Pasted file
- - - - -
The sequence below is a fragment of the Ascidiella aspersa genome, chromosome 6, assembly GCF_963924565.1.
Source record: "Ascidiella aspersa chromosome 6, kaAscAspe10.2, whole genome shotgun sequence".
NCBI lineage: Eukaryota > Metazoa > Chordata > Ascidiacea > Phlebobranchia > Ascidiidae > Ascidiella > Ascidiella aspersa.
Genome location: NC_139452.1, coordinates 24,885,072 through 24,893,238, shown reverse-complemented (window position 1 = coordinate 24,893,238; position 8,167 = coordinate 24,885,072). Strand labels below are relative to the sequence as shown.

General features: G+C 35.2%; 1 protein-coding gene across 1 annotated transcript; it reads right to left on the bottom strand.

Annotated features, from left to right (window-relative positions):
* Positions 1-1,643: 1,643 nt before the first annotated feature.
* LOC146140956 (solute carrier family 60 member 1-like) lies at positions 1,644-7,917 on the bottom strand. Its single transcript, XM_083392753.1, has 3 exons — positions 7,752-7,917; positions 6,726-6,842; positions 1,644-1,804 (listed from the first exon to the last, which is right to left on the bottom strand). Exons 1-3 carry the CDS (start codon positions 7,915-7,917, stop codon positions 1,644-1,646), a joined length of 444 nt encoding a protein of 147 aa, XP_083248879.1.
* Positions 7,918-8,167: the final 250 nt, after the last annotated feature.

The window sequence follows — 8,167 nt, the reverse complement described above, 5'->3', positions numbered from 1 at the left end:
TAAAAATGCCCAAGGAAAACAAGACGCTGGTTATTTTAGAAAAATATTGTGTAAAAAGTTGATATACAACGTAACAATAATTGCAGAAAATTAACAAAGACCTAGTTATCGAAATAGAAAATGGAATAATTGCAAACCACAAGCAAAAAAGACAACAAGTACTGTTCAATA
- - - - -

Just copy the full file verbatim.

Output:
The sequence below is a fragment of the Ascidiella aspersa genome, chromosome 6, assembly GCF_963924565.1.
Source record: "Ascidiella aspersa chromosome 6, kaAscAspe10.2, whole genome shotgun sequence".
NCBI lineage: Eukaryota > Metazoa > Chordata > Ascidiacea > Phlebobranchia > Ascidiidae > Ascidiella > Ascidiella aspersa.
Genome location: NC_139452.1, coordinates 24,885,072 through 24,893,238, shown reverse-complemented (window position 1 = coordinate 24,893,238; position 8,167 = coordinate 24,885,072). Strand labels below are relative to the sequence as shown.

General features: G+C 35.2%; 1 protein-coding gene across 1 annotated transcript; it reads right to left on the bottom strand.

Annotated features, from left to right (window-relative positions):
* Positions 1-1,643: 1,643 nt before the first annotated feature.
* LOC146140956 (solute carrier family 60 member 1-like) lies at positions 1,644-7,917 on the bottom strand. Its single transcript, XM_083392753.1, has 3 exons — positions 7,752-7,917; positions 6,726-6,842; positions 1,644-1,804 (listed from the first exon to the last, which is right to left on the bottom strand). Exons 1-3 carry the CDS (start codon positions 7,915-7,917, stop codon positions 1,644-1,646), a joined length of 444 nt encoding a protein of 147 aa, XP_083248879.1.
* Positions 7,918-8,167: the final 250 nt, after the last annotated feature.

The window sequence follows — 8,167 nt, the reverse complement described above, 5'->3', positions numbered from 1 at the left end:
TAAAAATGCCCAAGGAAAACAAGACGCTGGTTATTTTAGAAAAATATTGTGTAAAAAGTTGATATACAACGTAACAATAATTGCAGAAAATTAACAAAGACCTAGTTATCGAAATAGAAAATGGAATAATTGCAAACCACAAGCAAAAAAGACAACAAGTACTGTTCAATA